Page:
It will be mine, you say to yourself as you look at that brand new shiny gadget that just hit the market last week. It’s so cool! So you daydream often about having it, and after a few weeks you can’t take it anymore. You dash out to the shopping center, zero in on your prize, slap down your debit or credit card then gleefully head home to play with your new toy! Months later, it’s collecting dust on a shelf or has been relegated to the back of a drawer along with some other doohickeys you haven’t touched in a long time. More time passes and one day while trying to find something else, you open the drawer, see the gadget that had once seemed so important and barely give it a second thought. It had no lasting value.
Then there are the times when we nag and nag for that something special. When we finally get it, it just doesn’t have the impact we thought it might. Perhaps most hollow are the times we spend imploring the universe to solve our problems or grant us a big lottery win.
If this is all foreign to your experience, then you are in the minority. Me, I’m embarrassed to say that I have been in the majority more often then I care to admit.
Years ago, in our early 20s, we lived in a very funky 1912 house. It was our second home and it needed some updating. One day, the plumbing backed up. After a day or so of assessing where the issue was, I determined it was a broken pipe three feet down in the ground. So armed with a shovel, I went digging to find it. I knew roughly where it was but had to dig several holes before locating the problem. The first foot was easy. The next two feet were clay. Good workout! When I found the pipe, I realized it was a more complex problem than I could handle. That really upset me because we didn’t have a lot of money and I doubted we could afford to hire someone to fix it.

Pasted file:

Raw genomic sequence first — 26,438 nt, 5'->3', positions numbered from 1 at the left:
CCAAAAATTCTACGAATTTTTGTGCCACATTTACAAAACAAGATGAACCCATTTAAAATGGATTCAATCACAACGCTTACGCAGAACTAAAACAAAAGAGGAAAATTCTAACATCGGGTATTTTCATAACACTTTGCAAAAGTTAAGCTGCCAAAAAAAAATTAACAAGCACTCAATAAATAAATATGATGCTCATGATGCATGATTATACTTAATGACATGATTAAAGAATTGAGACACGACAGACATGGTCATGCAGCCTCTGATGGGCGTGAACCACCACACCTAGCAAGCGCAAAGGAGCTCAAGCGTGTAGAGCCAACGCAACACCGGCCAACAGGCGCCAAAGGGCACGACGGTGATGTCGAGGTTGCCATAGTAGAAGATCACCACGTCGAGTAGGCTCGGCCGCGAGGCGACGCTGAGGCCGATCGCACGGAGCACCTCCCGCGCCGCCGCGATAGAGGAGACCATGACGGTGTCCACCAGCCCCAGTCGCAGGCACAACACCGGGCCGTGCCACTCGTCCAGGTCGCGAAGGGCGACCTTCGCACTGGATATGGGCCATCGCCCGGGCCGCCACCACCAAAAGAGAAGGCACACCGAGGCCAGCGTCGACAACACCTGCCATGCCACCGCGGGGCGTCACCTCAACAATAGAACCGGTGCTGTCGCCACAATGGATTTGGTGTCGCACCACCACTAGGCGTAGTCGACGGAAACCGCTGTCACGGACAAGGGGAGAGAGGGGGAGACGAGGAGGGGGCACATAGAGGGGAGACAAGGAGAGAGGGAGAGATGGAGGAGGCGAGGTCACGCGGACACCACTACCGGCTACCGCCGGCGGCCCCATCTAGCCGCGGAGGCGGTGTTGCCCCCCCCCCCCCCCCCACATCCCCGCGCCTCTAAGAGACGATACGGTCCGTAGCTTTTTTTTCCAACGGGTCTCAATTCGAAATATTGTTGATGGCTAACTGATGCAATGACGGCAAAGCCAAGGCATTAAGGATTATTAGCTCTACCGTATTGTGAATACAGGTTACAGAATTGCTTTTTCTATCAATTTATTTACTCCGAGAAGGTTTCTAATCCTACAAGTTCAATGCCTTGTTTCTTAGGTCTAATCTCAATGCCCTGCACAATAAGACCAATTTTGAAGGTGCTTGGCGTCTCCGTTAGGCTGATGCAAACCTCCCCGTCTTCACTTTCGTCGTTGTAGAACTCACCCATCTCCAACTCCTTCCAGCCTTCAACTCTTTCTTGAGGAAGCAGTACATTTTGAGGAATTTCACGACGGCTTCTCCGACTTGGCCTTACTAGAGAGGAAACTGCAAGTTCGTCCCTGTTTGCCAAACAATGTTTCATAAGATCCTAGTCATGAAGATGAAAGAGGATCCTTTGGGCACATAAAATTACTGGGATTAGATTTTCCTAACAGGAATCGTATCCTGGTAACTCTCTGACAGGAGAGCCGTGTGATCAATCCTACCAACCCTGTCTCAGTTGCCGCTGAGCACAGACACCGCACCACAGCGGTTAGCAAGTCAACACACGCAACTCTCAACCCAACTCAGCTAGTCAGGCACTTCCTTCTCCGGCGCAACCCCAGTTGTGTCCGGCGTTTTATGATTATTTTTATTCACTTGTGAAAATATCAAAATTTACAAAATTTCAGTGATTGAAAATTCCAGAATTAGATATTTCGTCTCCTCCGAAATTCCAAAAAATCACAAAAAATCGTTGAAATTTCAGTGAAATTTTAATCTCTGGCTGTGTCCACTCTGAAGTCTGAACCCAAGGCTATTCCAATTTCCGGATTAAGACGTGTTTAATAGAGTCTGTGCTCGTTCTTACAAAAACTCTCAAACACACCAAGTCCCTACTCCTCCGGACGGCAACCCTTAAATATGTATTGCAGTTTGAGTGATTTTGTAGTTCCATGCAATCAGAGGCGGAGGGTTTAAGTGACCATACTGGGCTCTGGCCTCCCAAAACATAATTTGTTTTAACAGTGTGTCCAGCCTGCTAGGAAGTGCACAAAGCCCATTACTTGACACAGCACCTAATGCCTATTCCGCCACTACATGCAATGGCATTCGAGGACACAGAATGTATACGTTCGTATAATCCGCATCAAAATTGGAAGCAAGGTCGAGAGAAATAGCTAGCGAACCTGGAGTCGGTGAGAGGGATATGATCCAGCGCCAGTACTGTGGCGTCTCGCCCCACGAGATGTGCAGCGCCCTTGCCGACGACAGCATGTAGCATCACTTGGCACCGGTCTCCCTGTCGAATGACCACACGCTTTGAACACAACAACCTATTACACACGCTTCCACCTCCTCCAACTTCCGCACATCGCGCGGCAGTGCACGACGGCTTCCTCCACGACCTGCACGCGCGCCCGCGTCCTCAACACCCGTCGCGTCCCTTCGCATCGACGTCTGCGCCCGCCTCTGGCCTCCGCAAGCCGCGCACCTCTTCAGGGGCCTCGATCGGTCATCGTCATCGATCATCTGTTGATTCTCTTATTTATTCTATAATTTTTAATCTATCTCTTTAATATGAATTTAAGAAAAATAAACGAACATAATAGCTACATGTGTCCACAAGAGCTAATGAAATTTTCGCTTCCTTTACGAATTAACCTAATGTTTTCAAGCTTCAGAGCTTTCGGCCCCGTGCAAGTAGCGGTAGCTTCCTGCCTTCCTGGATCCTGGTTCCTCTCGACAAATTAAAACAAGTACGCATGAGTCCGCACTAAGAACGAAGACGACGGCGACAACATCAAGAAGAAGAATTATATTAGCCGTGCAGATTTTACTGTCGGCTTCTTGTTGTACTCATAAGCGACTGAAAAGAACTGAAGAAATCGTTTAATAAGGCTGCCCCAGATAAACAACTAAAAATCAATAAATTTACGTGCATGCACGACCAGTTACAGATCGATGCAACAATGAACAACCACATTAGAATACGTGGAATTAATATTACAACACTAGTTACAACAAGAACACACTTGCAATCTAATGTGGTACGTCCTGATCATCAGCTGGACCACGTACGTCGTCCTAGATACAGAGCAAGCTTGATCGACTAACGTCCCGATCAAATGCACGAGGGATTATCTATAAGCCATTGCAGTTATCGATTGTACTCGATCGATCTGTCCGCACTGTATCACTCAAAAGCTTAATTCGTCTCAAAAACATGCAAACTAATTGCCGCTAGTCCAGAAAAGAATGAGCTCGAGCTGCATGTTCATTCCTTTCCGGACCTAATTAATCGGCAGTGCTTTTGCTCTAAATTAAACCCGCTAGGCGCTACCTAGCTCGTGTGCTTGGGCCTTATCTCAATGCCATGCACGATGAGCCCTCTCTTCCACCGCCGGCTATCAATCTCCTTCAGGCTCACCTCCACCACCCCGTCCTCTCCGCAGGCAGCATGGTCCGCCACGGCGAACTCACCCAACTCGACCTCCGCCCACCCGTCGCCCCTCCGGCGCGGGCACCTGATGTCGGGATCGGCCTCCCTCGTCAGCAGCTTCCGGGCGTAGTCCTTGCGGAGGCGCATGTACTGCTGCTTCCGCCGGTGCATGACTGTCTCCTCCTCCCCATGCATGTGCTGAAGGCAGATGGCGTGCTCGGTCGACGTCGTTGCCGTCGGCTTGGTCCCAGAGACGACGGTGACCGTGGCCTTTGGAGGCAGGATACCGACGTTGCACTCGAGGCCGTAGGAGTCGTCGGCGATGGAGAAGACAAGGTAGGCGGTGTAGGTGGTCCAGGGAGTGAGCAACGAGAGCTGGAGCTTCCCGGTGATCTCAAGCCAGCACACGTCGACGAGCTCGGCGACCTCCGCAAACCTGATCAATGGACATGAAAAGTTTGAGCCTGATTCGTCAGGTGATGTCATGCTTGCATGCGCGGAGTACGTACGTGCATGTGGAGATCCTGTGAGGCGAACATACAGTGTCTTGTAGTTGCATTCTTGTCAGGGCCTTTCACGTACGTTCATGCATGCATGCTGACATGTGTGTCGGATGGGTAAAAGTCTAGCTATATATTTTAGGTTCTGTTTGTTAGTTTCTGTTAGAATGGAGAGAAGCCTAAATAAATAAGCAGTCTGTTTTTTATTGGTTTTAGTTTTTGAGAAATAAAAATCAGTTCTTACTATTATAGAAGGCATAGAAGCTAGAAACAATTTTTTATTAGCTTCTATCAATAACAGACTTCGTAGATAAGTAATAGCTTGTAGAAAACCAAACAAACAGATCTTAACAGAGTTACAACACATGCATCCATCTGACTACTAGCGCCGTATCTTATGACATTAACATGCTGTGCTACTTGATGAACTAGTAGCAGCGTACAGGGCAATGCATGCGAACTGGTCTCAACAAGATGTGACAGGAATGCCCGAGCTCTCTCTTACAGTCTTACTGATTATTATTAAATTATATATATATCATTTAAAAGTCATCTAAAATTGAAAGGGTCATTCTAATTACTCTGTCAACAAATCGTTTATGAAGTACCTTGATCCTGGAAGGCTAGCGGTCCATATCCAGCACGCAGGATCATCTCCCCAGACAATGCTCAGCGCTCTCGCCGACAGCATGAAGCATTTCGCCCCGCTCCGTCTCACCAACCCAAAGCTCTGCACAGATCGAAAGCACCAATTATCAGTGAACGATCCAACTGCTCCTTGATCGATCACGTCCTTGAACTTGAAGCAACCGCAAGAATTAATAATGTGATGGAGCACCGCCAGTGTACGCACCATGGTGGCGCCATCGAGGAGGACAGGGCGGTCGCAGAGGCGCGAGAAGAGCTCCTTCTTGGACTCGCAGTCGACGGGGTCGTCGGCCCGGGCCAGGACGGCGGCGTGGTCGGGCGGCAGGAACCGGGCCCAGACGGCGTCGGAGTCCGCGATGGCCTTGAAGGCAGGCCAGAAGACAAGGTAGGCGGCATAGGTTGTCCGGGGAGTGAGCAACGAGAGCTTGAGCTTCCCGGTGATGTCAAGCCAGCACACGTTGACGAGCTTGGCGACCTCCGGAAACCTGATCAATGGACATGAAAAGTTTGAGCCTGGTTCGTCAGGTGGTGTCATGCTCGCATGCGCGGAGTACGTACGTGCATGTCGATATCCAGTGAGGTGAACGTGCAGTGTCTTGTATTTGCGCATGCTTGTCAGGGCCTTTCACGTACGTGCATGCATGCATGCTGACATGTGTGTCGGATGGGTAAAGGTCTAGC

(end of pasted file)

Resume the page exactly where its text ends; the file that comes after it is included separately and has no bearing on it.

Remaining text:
In disgust, I sat there angrily wondering why this should happen to me. Out of the blue, a very close friend of mine appeared. He is a wonderful friend who is always neat and cheerful. In his clean clothes, he hopped into the mucky hole and had a look. We can fix this, he said. You just need a mission coupling and a few other parts. I thanked him but said I didn’t think we could afford that right now. No worries, he said. Let’s go to the hardware store and I’ll buy it for you. After buying the parts we needed, we came back and fixed the problem. Then he helped me fill in the holes and rake level the ground so that it was ready for seed. He and his wife then invited us to their home for dinner, refreshments and some much-needed laughter.
As the years pass, I often think of that day and what a wonderful friend I have. His act of kindness has far more value than any material thing ever will. Did you ever receive a gift from someone out of the blue? Something you totally did not expect? Unpredictably, someone extends an act of kindness and it feels so great to know that they thought of you and put action to those thoughts. It could have been an offer to help with your reno. Perhaps it was a nice bottle of wine or some salmon that they just smoked. Maybe it was a post card from some distant place just to say hello. The memory of it and the knowledge that you are loved is something that will never gather dust on a shelf.